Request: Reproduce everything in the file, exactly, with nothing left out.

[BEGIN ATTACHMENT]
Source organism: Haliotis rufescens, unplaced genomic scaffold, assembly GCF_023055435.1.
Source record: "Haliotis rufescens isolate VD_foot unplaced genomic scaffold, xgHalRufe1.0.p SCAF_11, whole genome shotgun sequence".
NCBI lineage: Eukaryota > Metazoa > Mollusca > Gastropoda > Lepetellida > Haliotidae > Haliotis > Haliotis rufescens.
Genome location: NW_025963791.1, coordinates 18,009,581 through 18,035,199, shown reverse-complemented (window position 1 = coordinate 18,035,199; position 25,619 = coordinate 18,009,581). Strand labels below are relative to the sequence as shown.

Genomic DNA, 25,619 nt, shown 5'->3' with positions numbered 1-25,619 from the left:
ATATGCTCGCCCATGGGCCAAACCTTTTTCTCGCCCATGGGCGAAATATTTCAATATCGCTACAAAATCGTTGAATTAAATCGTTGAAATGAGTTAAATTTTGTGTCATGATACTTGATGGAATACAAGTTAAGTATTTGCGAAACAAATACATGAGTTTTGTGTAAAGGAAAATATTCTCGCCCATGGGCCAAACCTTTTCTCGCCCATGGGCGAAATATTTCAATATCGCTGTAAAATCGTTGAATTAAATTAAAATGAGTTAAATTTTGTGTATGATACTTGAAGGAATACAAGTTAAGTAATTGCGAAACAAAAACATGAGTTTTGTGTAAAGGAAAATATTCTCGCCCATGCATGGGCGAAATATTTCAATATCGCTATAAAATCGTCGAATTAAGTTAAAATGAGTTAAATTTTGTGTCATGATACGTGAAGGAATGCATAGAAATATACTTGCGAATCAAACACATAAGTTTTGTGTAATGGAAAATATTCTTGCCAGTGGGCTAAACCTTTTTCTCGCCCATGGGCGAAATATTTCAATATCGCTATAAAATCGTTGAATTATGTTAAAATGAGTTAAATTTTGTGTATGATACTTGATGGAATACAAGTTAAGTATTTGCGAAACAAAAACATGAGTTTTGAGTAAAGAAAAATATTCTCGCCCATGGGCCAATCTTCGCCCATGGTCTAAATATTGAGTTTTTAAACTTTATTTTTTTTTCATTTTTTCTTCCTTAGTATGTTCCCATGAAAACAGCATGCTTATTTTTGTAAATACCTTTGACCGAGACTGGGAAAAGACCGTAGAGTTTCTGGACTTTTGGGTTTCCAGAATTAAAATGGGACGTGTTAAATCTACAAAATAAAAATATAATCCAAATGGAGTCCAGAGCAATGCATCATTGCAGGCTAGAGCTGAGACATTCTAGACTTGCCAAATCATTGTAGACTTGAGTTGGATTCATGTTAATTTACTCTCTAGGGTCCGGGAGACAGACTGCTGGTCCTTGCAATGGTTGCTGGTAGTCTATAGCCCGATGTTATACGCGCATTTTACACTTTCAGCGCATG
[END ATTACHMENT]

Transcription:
Source organism: Haliotis rufescens, unplaced genomic scaffold, assembly GCF_023055435.1.
Source record: "Haliotis rufescens isolate VD_foot unplaced genomic scaffold, xgHalRufe1.0.p SCAF_11, whole genome shotgun sequence".
NCBI lineage: Eukaryota > Metazoa > Mollusca > Gastropoda > Lepetellida > Haliotidae > Haliotis > Haliotis rufescens.
Genome location: NW_025963791.1, coordinates 18,009,581 through 18,035,199, shown reverse-complemented (window position 1 = coordinate 18,035,199; position 25,619 = coordinate 18,009,581). Strand labels below are relative to the sequence as shown.

Genomic DNA, 25,619 nt, shown 5'->3' with positions numbered 1-25,619 from the left:
ATATGCTCGCCCATGGGCCAAACCTTTTTCTCGCCCATGGGCGAAATATTTCAATATCGCTACAAAATCGTTGAATTAAATCGTTGAAATGAGTTAAATTTTGTGTCATGATACTTGATGGAATACAAGTTAAGTATTTGCGAAACAAATACATGAGTTTTGTGTAAAGGAAAATATTCTCGCCCATGGGCCAAACCTTTTCTCGCCCATGGGCGAAATATTTCAATATCGCTGTAAAATCGTTGAATTAAATTAAAATGAGTTAAATTTTGTGTATGATACTTGAAGGAATACAAGTTAAGTAATTGCGAAACAAAAACATGAGTTTTGTGTAAAGGAAAATATTCTCGCCCATGCATGGGCGAAATATTTCAATATCGCTATAAAATCGTCGAATTAAGTTAAAATGAGTTAAATTTTGTGTCATGATACGTGAAGGAATGCATAGAAATATACTTGCGAATCAAACACATAAGTTTTGTGTAATGGAAAATATTCTTGCCAGTGGGCTAAACCTTTTTCTCGCCCATGGGCGAAATATTTCAATATCGCTATAAAATCGTTGAATTATGTTAAAATGAGTTAAATTTTGTGTATGATACTTGATGGAATACAAGTTAAGTATTTGCGAAACAAAAACATGAGTTTTGAGTAAAGAAAAATATTCTCGCCCATGGGCCAATCTTCGCCCATGGTCTAAATATTGAGTTTTTAAACTTTATTTTTTTTTCATTTTTTCTTCCTTAGTATGTTCCCATGAAAACAGCATGCTTATTTTTGTAAATACCTTTGACCGAGACTGGGAAAAGACCGTAGAGTTTCTGGACTTTTGGGTTTCCAGAATTAAAATGGGACGTGTTAAATCTACAAAATAAAAATATAATCCAAATGGAGTCCAGAGCAATGCATCATTGCAGGCTAGAGCTGAGACATTCTAGACTTGCCAAATCATTGTAGACTTGAGTTGGATTCATGTTAATTTACTCTCTAGGGTCCGGGAGACAGACTGCTGGTCCTTGCAATGGTTGCTGGTAGTCTATAGCCCGATGTTATACGCGCATTTTACACTTTCAGCGCATG